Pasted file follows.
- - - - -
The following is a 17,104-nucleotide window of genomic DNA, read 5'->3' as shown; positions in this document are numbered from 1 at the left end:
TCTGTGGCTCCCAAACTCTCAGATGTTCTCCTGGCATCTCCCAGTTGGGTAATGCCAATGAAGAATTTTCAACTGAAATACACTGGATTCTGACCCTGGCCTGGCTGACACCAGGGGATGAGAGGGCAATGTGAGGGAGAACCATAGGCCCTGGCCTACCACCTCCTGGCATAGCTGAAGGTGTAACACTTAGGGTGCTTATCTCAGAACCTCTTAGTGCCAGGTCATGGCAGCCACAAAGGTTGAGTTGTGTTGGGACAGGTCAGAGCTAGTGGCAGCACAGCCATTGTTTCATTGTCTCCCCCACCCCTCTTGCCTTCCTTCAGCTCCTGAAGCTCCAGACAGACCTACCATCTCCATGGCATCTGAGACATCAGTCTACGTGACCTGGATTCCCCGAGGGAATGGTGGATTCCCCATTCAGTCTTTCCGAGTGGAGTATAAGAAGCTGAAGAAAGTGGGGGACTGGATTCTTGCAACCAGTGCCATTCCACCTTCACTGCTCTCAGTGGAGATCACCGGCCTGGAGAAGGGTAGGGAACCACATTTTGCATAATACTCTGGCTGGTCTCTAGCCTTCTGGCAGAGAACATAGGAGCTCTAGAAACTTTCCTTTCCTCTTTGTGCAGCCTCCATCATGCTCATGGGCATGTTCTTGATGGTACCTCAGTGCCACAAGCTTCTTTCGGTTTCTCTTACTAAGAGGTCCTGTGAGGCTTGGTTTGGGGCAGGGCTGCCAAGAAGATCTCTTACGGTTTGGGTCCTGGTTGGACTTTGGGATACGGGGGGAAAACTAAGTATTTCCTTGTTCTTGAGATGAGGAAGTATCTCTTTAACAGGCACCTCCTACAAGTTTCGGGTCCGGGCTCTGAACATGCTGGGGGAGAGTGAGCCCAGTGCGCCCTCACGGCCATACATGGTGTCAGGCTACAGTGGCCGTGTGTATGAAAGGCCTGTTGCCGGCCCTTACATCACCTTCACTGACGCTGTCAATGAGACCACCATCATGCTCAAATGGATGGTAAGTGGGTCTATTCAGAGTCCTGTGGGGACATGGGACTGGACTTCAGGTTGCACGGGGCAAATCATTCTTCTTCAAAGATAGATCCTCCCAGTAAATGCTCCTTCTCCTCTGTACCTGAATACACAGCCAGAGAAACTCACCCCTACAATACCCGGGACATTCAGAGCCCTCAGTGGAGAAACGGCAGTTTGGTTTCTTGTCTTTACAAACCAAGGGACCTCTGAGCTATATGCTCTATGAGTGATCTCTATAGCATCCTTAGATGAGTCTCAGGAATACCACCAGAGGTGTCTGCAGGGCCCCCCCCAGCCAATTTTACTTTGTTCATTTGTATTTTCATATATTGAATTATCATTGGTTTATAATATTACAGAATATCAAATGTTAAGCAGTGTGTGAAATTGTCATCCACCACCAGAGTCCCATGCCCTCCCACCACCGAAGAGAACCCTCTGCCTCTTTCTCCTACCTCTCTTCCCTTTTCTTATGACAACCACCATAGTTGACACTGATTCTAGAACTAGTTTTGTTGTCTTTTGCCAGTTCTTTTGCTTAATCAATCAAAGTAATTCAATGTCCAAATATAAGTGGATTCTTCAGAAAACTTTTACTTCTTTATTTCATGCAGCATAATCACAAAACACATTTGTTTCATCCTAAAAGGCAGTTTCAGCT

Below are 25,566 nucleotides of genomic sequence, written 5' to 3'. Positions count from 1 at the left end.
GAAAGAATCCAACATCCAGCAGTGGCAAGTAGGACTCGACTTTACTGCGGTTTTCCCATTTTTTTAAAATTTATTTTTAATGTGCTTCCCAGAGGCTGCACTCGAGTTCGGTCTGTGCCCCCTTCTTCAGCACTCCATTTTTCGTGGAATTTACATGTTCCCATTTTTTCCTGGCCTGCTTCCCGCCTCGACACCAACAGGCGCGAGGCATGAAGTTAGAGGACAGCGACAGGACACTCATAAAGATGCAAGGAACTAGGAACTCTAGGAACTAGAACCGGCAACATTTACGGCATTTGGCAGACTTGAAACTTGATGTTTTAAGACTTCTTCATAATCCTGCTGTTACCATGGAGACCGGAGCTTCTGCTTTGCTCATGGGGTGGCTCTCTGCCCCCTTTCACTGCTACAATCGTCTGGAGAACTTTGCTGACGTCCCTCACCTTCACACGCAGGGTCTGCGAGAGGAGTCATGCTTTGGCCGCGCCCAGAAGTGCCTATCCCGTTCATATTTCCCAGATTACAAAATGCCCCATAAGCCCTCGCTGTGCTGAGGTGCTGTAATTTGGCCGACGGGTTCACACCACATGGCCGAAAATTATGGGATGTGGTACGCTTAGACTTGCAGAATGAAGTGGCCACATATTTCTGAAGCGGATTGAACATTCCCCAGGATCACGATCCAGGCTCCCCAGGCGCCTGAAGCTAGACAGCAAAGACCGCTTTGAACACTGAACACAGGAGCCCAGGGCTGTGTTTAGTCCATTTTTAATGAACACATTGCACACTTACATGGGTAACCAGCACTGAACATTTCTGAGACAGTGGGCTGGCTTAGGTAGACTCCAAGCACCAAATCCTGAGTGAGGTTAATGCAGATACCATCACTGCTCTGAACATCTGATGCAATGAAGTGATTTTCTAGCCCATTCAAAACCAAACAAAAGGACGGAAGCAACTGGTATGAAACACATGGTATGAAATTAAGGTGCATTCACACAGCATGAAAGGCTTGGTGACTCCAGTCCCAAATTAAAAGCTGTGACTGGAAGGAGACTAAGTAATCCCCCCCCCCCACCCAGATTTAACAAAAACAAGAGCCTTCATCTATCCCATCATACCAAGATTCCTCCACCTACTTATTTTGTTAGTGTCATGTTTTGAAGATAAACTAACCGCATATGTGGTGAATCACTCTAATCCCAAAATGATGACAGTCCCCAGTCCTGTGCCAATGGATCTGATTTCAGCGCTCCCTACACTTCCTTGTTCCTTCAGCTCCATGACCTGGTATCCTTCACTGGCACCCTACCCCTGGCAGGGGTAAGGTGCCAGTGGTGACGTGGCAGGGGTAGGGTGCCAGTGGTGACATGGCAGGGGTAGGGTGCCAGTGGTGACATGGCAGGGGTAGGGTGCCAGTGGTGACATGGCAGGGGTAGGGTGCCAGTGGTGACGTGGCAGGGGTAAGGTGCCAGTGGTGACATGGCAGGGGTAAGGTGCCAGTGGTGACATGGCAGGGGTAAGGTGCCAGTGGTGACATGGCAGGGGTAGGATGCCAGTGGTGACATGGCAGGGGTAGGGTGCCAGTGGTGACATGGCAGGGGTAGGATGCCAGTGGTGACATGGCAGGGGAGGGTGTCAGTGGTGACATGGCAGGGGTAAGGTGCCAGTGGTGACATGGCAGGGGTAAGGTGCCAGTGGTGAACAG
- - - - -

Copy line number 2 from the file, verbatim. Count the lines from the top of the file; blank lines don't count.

TCTGTGGCTCCCAAACTCTCAGATGTTCTCCTGGCATCTCCCAGTTGGGTAATGCCAATGAAGAATTTTCAACTGAAATACACTGGATTCTGACCCTGGCCTGGCTGACACCAGGGGATGAGAGGGCAATGTGAGGGAGAACCATAGGCCCTGGCCTACCACCTCCTGGCATAGCTGAAGGTGTAACACTTAGGGTGCTTATCTCAGAACCTCTTAGTGCCAGGTCATGGCAGCCACAAAGGTTGAGTTGTGTTGGGACAGGTCAGAGCTAGTGGCAGCACAGCCATTGTTTCATTGTCTCCCCCACCCCTCTTGCCTTCCTTCAGCTCCTGAAGCTCCAGACAGACCTACCATCTCCATGGCATCTGAGACATCAGTCTACGTGACCTGGATTCCCCGAGGGAATGGTGGATTCCCCATTCAGTCTTTCCGAGTGGAGTATAAGAAGCTGAAGAAAGTGGGGGACTGGATTCTTGCAACCAGTGCCATTCCACCTTCACTGCTCTCAGTGGAGATCACCGGCCTGGAGAAGGGTAGGGAACCACATTTTGCATAATACTCTGGCTGGTCTCTAGCCTTCTGGCAGAGAACATAGGAGCTCTAGAAACTTTCCTTTCCTCTTTGTGCAGCCTCCATCATGCTCATGGGCATGTTCTTGATGGTACCTCAGTGCCACAAGCTTCTTTCGGTTTCTCTTACTAAGAGGTCCTGTGAGGCTTGGTTTGGGGCAGGGCTGCCAAGAAGATCTCTTACGGTTTGGGTCCTGGTTGGACTTTGGGATACGGGGGGAAAACTAAGTATTTCCTTGTTCTTGAGATGAGGAAGTATCTCTTTAACAGGCACCTCCTACAAGTTTCGGGTCCGGGCTCTGAACATGCTGGGGGAGAGTGAGCCCAGTGCGCCCTCACGGCCATACATGGTGTCAGGCTACAGTGGCCGTGTGTATGAAAGGCCTGTTGCCGGCCCTTACATCACCTTCACTGACGCTGTCAATGAGACCACCATCATGCTCAAATGGATGGTAAGTGGGTCTATTCAGAGTCCTGTGGGGACATGGGACTGGACTTCAGGTTGCACGGGGCAAATCATTCTTCTTCAAAGATAGATCCTCCCAGTAAATGCTCCTTCTCCTCTGTACCTGAATACACAGCCAGAGAAACTCACCCCTACAATACCCGGGACATTCAGAGCCCTCAGTGGAGAAACGGCAGTTTGGTTTCTTGTCTTTACAAACCAAGGGACCTCTGAGCTATATGCTCTATGAGTGATCTCTATAGCATCCTTAGATGAGTCTCAGGAATACCACCAGAGGTGTCTGCAGGGCCCCCCCCAGCCAATTTTACTTTGTTCATTTGTATTTTCATATATTGAATTATCATTGGTTTATAATATTACAGAATATCAAATGTTAAGCAGTGTGTGAAATTGTCATCCACCACCAGAGTCCCATGCCCTCCCACCACCGAAGAGAACCCTCTGCCTCTTTCTCCTACCTCTCTTCCCTTTTCTTATGACAACCACCATAGTTGACACTGATTCTAGAACTAGTTTTGTTGTCTTTTGCCAGTTCTTTTGCTTAATCAATCAAAGTAATTCAATGTCCAAATATAAGTGGATTCTTCAGAAAACTTTTACTTCTTTATTTCATGCAGCATAATCACAAAACACATTTGTTTCATCCTAAAAGGCAGTTTCAGCT